Lauren’s eight month mark came and went and her birth story is still hovering at 90% written. But here I am writing about our present while the unwritten past is biding its time waiting in the wings.
I’m getting better and better about moving forward without angst when things aren’t as perfect as they could be. That is one of the biggest lessons I’ve learned since Lauren’s birth.
I’m an optimizer by nature, which has frequently been manifested as perfectionism in the past. I love figuring out how to do things efficiently and eke out the maximum value, whatever that might look like.
But, my husband asked me a very pointed question a few months ago that has changed my mindset. “What are you optimizing here?” I believe we were talking about a specific aspect of homeschooling at the time (bless that man’s patience), and I realized that I was actually trying to perfect that particular piece of our day to the detriment of my time, our budget, etc. “Good enough” there was, in fact, optimization because life is lived as interconnected pieces, not in isolation.
So now I try to ask myself that question when I find myself going into full-on Anne Optimize Mode. “What am I optimizing here?”
Example: I try and have something healthy and delicious for our family for dinner. However, tardy dinners were really becoming a problem for our evenings. They delayed bedtime, shrunk our read-aloud time, and we found our parental patience evaporated long before tuck-in time. My idealize plan for dinner was cramping our style. So now my policy is that if I don’t have dinner close to done at 6, I abandon ship and we eat the simplest meal imaginable so we can all sit down by 6:30. That might be beans and pineapple from cans or it might be cold cereal, but it’s saved our sanity.
(Plus, I’m naturally doing more meal prep ahead of time, meal planning, etc. because who wants to eat beans from a can more than once a month?)
Example: I try and look ahead for homeschooling and optimally prep our lessons so they are the best they can be. But when life got in the way, or rather real life was the way, I found myself having to scramble at the last minute to get my act together to teach my kids. That dragged our school day out, made a pile up of kids waiting for me, and made me feel frazzled. I decided that instead we’d just go with what we had, imperfect though it was, and skip things that weren’t ready. I rotate through my kids for school and I started just filling in gaps with a great book or time talking or playing a game. “Good enough” has been glorious. Everyone’s still learning and we’re probably learning more because we’re showing up consistently and spending more time “doing” than planning/gathering. As a result of this mindset shift, I tend to gravitate towards lower prep curricula and/or I’ll prep in advance more often if I’m really committed to it.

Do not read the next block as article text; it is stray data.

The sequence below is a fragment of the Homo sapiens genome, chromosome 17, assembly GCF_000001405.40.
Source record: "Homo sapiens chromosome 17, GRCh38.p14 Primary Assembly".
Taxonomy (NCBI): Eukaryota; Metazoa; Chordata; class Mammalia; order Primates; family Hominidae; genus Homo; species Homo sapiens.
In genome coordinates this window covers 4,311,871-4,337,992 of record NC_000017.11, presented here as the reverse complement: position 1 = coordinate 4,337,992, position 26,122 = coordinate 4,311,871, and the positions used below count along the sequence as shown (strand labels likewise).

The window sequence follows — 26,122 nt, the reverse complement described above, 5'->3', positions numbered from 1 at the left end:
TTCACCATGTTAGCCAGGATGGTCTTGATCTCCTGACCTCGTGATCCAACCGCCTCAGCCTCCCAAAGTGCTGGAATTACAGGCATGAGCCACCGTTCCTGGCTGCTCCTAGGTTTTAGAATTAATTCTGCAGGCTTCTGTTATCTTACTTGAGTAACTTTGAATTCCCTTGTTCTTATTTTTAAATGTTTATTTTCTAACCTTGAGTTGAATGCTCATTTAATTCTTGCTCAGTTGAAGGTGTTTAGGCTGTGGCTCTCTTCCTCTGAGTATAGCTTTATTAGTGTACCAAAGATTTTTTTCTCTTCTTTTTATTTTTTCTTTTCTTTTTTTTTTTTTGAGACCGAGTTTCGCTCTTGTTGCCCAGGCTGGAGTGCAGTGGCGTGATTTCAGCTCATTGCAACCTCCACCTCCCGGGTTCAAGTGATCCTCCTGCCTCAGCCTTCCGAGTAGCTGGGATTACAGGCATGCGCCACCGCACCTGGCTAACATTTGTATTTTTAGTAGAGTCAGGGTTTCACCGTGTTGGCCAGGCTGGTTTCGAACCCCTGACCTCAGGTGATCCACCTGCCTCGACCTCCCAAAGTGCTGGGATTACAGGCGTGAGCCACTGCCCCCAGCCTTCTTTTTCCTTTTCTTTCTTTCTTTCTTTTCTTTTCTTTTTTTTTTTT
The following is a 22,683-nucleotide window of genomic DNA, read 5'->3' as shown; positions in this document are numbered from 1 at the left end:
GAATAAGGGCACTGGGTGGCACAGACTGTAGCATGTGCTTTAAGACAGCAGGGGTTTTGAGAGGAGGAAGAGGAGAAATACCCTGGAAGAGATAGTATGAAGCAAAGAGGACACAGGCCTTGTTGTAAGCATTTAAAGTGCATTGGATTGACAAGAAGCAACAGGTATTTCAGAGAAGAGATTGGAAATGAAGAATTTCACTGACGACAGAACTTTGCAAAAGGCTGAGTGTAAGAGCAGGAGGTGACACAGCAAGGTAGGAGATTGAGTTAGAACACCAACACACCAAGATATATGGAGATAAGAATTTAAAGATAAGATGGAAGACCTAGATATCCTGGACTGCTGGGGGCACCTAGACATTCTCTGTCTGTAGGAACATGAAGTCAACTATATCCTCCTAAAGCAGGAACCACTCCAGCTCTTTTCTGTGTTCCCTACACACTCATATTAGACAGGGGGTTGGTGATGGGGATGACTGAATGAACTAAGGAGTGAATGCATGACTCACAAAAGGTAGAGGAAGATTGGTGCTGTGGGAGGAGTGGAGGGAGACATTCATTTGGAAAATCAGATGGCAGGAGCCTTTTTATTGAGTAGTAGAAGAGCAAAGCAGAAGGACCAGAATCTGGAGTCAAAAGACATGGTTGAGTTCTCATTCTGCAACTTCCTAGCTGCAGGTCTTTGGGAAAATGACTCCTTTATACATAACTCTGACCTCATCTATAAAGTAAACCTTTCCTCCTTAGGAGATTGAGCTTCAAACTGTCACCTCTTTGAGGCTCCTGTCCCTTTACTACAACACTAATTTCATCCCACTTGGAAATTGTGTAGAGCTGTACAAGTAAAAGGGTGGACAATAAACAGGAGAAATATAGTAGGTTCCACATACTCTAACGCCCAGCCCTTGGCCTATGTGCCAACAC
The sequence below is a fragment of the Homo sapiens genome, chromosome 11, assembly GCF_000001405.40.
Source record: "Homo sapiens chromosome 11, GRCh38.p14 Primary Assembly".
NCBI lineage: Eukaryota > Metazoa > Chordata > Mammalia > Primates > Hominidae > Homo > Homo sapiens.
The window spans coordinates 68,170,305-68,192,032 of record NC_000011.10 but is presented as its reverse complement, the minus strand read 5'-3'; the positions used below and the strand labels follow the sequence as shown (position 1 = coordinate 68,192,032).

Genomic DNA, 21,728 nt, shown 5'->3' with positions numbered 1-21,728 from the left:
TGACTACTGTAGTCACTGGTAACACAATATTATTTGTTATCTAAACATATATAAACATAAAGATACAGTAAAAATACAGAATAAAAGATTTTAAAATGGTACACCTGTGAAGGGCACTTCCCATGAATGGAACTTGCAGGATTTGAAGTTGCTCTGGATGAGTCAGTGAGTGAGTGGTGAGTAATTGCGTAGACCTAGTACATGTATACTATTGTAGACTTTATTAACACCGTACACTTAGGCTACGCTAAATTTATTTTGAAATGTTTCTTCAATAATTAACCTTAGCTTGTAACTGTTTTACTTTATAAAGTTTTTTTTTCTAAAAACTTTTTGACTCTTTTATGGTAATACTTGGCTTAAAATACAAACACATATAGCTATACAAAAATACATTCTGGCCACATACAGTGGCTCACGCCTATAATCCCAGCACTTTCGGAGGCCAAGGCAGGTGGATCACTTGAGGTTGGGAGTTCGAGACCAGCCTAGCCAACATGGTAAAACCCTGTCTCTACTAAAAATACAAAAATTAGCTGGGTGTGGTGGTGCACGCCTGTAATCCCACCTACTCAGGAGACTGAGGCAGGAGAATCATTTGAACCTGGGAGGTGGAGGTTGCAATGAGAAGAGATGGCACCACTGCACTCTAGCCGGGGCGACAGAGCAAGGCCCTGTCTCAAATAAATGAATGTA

One technique that’s helped me optimize my optimization is considering the “true cost.” Often in my quest to perfect something, I’d leave a wake of undone things. The true cost of researching the perfect toaster to buy (for more than an hour, late at night!) might mean I have less time to sleep, less patience the next day and less enjoyment of what the next day brought. The “good enough” (10 minutes of research) toaster is truly more optimal right now than a superior toaster might be.
Final example: We keep lots of clothes and shoes to pass down from child to child because I don’t enjoy shopping or spending money unnecessarily. I used to try to keep an inventory of what we had and have each bin sorted by size and season. It was all very organized and looked nice in my head, but in practice it made me dread the seasonal rotation and it gave me angst because I’d get “behind” on keeping up the index. Now? I have a bin of “clothes to grow into” for each child and one for “shoes to grow into.” We dump the bin out, figure out what they have and what they need, move things down to the next kid and move on with our lives. No fancy index.
I’m sure for lots of people that’s just common sense: Don’t spend time perfecting things that don’t need to be perfect. But for me it’s taken me close to 35 years to figure out. I really had to feel maxed out before I took a hard look at where I was putting my energy. Progress, not perfection.
It’s funny how we each have our own blind spots. I would never dream of being late(r) to an event just so everyone looked perfect. But in other areas of my life I was repeatedly deep-ending on perfecting things that sucked my energy from things I value more. I’m not doing that so much anymore.
– Anne Bean, loosening up since 2019.